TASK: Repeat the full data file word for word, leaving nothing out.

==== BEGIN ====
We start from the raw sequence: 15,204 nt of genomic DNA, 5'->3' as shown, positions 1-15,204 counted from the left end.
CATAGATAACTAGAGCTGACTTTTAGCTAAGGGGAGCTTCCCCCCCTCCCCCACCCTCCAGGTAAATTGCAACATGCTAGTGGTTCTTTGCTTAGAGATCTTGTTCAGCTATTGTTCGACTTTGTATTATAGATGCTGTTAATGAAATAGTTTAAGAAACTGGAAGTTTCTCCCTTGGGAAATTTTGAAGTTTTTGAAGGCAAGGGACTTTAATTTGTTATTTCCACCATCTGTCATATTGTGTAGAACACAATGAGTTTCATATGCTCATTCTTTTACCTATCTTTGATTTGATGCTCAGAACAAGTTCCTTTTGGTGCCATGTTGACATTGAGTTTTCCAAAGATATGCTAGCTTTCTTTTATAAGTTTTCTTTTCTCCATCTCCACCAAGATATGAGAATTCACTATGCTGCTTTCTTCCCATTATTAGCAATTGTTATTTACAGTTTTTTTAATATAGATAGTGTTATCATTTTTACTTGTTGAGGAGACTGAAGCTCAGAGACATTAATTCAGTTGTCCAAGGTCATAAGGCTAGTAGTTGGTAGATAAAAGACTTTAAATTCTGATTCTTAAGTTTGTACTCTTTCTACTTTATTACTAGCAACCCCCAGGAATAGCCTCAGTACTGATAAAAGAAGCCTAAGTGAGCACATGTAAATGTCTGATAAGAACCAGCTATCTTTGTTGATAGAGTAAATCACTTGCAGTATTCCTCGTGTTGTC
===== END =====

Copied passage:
We start from the raw sequence: 15,204 nt of genomic DNA, 5'->3' as shown, positions 1-15,204 counted from the left end.
CATAGATAACTAGAGCTGACTTTTAGCTAAGGGGAGCTTCCCCCCCTCCCCCACCCTCCAGGTAAATTGCAACATGCTAGTGGTTCTTTGCTTAGAGATCTTGTTCAGCTATTGTTCGACTTTGTATTATAGATGCTGTTAATGAAATAGTTTAAGAAACTGGAAGTTTCTCCCTTGGGAAATTTTGAAGTTTTTGAAGGCAAGGGACTTTAATTTGTTATTTCCACCATCTGTCATATTGTGTAGAACACAATGAGTTTCATATGCTCATTCTTTTACCTATCTTTGATTTGATGCTCAGAACAAGTTCCTTTTGGTGCCATGTTGACATTGAGTTTTCCAAAGATATGCTAGCTTTCTTTTATAAGTTTTCTTTTCTCCATCTCCACCAAGATATGAGAATTCACTATGCTGCTTTCTTCCCATTATTAGCAATTGTTATTTACAGTTTTTTTAATATAGATAGTGTTATCATTTTTACTTGTTGAGGAGACTGAAGCTCAGAGACATTAATTCAGTTGTCCAAGGTCATAAGGCTAGTAGTTGGTAGATAAAAGACTTTAAATTCTGATTCTTAAGTTTGTACTCTTTCTACTTTATTACTAGCAACCCCCAGGAATAGCCTCAGTACTGATAAAAGAAGCCTAAGTGAGCACATGTAAATGTCTGATAAGAACCAGCTATCTTTGTTGATAGAGTAAATCACTTGCAGTATTCCTCGTGTTGTC